Wednesday, May 26, 2010

Applications, Desktop, Server and Infrastructure Virtualisation

Virtualisation has been the recent buzz word but few people know that there are actually different types of virtualisation.

The 4 different types are:
  • Application virtualisation is where you can run any application you need, regardless if it is compatible with your current device. You may be running IE8 on your Mac, or running IE8 with flash on your iPad.
  • Desktop virtualisation is as if you're running 2 different computers on a single device. You may be running Windows 7 on OS X. It is quite similar to the remote desktop connection technology.
  • Server virtualisation is where you have a pool of server resources which you could allocate to different IT systems. For example, you may have 2 2-core processors blade servers, running 4 different types of application servers that are logically separated through the virtualisation technology.
  • Infrastructure virtualisation is a technology that is pretty new. If you're familiar with infrastructure configuration, you'll know the pain of allocation of IP addresses, MAC addresses and LUN connections when you're provisioning for new servers. This information can now be moved across servers with a click of a button, thereby allowing you to bring up your backup servers quickly if your primary servers fail, without your users even realising that there is something wrong.

Combine it all together and your IT systems can just about handle any business opportunities that come along, with high availability. Your applications can be quickly provisioned and you can easily scale up or out your applications requirements with a click of the button. It's no more a dream, but I doubt business users really understand the power of such technology.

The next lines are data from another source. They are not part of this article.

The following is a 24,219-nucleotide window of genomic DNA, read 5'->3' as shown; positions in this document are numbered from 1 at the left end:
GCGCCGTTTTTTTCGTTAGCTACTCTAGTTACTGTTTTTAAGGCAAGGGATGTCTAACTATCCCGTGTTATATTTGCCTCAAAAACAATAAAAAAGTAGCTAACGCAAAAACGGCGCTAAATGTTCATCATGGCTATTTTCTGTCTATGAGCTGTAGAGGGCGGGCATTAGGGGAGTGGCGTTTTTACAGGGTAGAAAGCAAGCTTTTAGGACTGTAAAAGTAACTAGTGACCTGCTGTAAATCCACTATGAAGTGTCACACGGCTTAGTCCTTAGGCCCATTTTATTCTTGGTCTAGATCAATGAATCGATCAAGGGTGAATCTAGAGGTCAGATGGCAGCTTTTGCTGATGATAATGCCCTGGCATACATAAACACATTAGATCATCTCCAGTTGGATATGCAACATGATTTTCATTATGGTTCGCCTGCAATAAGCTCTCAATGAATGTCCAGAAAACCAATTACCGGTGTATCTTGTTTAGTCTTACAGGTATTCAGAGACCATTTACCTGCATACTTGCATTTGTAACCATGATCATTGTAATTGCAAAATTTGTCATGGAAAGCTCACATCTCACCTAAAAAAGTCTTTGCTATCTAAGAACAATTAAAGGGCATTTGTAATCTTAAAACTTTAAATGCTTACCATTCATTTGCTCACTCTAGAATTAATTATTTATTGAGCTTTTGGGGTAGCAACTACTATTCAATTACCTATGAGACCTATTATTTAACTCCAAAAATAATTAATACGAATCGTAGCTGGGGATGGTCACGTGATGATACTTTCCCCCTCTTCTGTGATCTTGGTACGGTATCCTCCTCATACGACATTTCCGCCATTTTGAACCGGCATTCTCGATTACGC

Just imagine you are launching a new campaign that runs at a certain time annually and your users only use a particular application during that time. All you need to do is to automate the re-activatation of that application system at that time period, setup triggers to increase your resources if the utilisation hits a certain threshold, and you're ready to go. No users will complain about slowness of the application (provided you have already done all your IT design checks on the application) and the application will not crash due to the high availability setup.

Why are people not jumping into this technology immediately? Costs of course. Good stuff does not come cheap. That's always the rule of thumb. Business operations may have also not reached the stage which such high availability and turnaround time are needed.

Virtualisation is a long term investment and one must look further than the current issues facing the organisation. Sooner or later, turnaround time for your business operations will become important. It'll be interesting to see how the technology will develop further.

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